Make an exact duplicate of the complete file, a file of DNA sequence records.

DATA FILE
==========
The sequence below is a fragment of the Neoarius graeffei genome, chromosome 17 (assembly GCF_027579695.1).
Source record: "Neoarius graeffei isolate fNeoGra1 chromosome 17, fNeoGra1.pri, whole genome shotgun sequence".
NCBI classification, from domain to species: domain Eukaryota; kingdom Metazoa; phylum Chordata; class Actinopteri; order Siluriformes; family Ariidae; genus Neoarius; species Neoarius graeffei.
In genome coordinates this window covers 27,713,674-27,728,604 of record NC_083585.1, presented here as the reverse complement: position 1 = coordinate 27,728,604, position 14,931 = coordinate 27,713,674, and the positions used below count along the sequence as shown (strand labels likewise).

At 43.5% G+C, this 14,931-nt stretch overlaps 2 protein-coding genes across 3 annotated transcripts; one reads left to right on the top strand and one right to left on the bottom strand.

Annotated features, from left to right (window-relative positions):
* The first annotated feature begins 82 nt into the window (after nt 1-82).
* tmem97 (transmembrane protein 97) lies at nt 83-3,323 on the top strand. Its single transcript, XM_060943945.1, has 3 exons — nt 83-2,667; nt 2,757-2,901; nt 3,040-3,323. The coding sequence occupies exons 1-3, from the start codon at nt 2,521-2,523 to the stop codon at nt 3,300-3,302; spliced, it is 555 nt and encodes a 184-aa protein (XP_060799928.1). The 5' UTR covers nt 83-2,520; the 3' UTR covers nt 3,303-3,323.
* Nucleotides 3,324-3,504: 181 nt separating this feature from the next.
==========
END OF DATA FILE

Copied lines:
The sequence below is a fragment of the Neoarius graeffei genome, chromosome 17 (assembly GCF_027579695.1).
Source record: "Neoarius graeffei isolate fNeoGra1 chromosome 17, fNeoGra1.pri, whole genome shotgun sequence".
NCBI classification, from domain to species: domain Eukaryota; kingdom Metazoa; phylum Chordata; class Actinopteri; order Siluriformes; family Ariidae; genus Neoarius; species Neoarius graeffei.
In genome coordinates this window covers 27,713,674-27,728,604 of record NC_083585.1, presented here as the reverse complement: position 1 = coordinate 27,728,604, position 14,931 = coordinate 27,713,674, and the positions used below count along the sequence as shown (strand labels likewise).

At 43.5% G+C, this 14,931-nt stretch overlaps 2 protein-coding genes across 3 annotated transcripts; one reads left to right on the top strand and one right to left on the bottom strand.

Annotated features, from left to right (window-relative positions):
* The first annotated feature begins 82 nt into the window (after nt 1-82).
* tmem97 (transmembrane protein 97) lies at nt 83-3,323 on the top strand. Its single transcript, XM_060943945.1, has 3 exons — nt 83-2,667; nt 2,757-2,901; nt 3,040-3,323. The coding sequence occupies exons 1-3, from the start codon at nt 2,521-2,523 to the stop codon at nt 3,300-3,302; spliced, it is 555 nt and encodes a 184-aa protein (XP_060799928.1). The 5' UTR covers nt 83-2,520; the 3' UTR covers nt 3,303-3,323.
* Nucleotides 3,324-3,504: 181 nt separating this feature from the next.